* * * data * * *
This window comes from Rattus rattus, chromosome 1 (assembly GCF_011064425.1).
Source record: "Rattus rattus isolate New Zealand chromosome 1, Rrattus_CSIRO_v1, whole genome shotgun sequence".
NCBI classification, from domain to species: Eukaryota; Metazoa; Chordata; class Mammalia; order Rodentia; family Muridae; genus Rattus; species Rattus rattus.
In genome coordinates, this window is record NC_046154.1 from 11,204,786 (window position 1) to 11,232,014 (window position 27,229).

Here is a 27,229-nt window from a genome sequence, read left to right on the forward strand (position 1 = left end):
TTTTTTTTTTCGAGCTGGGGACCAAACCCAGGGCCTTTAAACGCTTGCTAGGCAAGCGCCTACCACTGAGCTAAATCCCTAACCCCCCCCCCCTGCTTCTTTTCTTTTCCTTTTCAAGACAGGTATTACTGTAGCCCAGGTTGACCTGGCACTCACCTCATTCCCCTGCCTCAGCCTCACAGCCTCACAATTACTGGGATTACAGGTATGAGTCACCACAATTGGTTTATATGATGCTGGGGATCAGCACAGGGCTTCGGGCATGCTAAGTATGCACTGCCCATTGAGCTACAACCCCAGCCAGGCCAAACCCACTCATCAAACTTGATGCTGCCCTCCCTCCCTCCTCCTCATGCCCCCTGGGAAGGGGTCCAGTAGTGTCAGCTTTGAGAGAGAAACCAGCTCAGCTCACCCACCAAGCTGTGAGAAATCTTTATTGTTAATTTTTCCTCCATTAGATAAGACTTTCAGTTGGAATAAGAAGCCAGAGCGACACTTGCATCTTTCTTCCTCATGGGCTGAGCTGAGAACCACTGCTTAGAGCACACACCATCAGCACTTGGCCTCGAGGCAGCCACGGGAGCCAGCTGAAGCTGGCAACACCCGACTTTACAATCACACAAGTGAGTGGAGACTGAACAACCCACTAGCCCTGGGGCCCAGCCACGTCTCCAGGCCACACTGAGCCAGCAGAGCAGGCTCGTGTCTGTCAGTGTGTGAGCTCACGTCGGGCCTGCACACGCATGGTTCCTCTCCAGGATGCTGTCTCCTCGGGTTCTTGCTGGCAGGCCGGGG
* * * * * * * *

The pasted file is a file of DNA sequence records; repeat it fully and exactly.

This window comes from Rattus rattus, chromosome 1 (assembly GCF_011064425.1).
Source record: "Rattus rattus isolate New Zealand chromosome 1, Rrattus_CSIRO_v1, whole genome shotgun sequence".
NCBI classification, from domain to species: Eukaryota; Metazoa; Chordata; class Mammalia; order Rodentia; family Muridae; genus Rattus; species Rattus rattus.
In genome coordinates, this window is record NC_046154.1 from 11,204,786 (window position 1) to 11,232,014 (window position 27,229).

Here is a 27,229-nt window from a genome sequence, read left to right on the forward strand (position 1 = left end):
TTTTTTTTTTCGAGCTGGGGACCAAACCCAGGGCCTTTAAACGCTTGCTAGGCAAGCGCCTACCACTGAGCTAAATCCCTAACCCCCCCCCCCTGCTTCTTTTCTTTTCCTTTTCAAGACAGGTATTACTGTAGCCCAGGTTGACCTGGCACTCACCTCATTCCCCTGCCTCAGCCTCACAGCCTCACAATTACTGGGATTACAGGTATGAGTCACCACAATTGGTTTATATGATGCTGGGGATCAGCACAGGGCTTCGGGCATGCTAAGTATGCACTGCCCATTGAGCTACAACCCCAGCCAGGCCAAACCCACTCATCAAACTTGATGCTGCCCTCCCTCCCTCCTCCTCATGCCCCCTGGGAAGGGGTCCAGTAGTGTCAGCTTTGAGAGAGAAACCAGCTCAGCTCACCCACCAAGCTGTGAGAAATCTTTATTGTTAATTTTTCCTCCATTAGATAAGACTTTCAGTTGGAATAAGAAGCCAGAGCGACACTTGCATCTTTCTTCCTCATGGGCTGAGCTGAGAACCACTGCTTAGAGCACACACCATCAGCACTTGGCCTCGAGGCAGCCACGGGAGCCAGCTGAAGCTGGCAACACCCGACTTTACAATCACACAAGTGAGTGGAGACTGAACAACCCACTAGCCCTGGGGCCCAGCCACGTCTCCAGGCCACACTGAGCCAGCAGAGCAGGCTCGTGTCTGTCAGTGTGTGAGCTCACGTCGGGCCTGCACACGCATGGTTCCTCTCCAGGATGCTGTCTCCTCGGGTTCTTGCTGGCAGGCCGGGG